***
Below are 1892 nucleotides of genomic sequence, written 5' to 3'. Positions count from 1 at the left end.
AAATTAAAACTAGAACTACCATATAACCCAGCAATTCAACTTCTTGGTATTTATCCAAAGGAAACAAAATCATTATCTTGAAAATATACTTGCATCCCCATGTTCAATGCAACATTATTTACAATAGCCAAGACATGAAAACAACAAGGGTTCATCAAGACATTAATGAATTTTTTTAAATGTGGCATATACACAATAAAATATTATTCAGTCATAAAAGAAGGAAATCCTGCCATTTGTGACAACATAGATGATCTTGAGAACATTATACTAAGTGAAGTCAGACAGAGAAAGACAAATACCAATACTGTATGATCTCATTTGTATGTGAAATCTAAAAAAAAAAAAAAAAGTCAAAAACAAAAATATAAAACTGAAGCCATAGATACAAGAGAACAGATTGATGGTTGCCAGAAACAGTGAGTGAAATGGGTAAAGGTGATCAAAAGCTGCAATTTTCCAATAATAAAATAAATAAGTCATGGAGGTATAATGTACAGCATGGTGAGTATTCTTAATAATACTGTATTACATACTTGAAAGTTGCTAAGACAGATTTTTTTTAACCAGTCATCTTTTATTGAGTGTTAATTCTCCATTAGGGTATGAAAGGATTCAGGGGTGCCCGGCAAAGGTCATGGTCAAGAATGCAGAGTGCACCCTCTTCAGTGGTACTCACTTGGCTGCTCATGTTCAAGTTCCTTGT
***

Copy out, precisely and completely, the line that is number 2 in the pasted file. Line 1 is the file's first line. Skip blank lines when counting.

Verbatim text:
AAATTAAAACTAGAACTACCATATAACCCAGCAATTCAACTTCTTGGTATTTATCCAAAGGAAACAAAATCATTATCTTGAAAATATACTTGCATCCCCATGTTCAATGCAACATTATTTACAATAGCCAAGACATGAAAACAACAAGGGTTCATCAAGACATTAATGAATTTTTTTAAATGTGGCATATACACAATAAAATATTATTCAGTCATAAAAGAAGGAAATCCTGCCATTTGTGACAACATAGATGATCTTGAGAACATTATACTAAGTGAAGTCAGACAGAGAAAGACAAATACCAATACTGTATGATCTCATTTGTATGTGAAATCTAAAAAAAAAAAAAAAAGTCAAAAACAAAAATATAAAACTGAAGCCATAGATACAAGAGAACAGATTGATGGTTGCCAGAAACAGTGAGTGAAATGGGTAAAGGTGATCAAAAGCTGCAATTTTCCAATAATAAAATAAATAAGTCATGGAGGTATAATGTACAGCATGGTGAGTATTCTTAATAATACTGTATTACATACTTGAAAGTTGCTAAGACAGATTTTTTTTAACCAGTCATCTTTTATTGAGTGTTAATTCTCCATTAGGGTATGAAAGGATTCAGGGGTGCCCGGCAAAGGTCATGGTCAAGAATGCAGAGTGCACCCTCTTCAGTGGTACTCACTTGGCTGCTCATGTTCAAGTTCCTTGT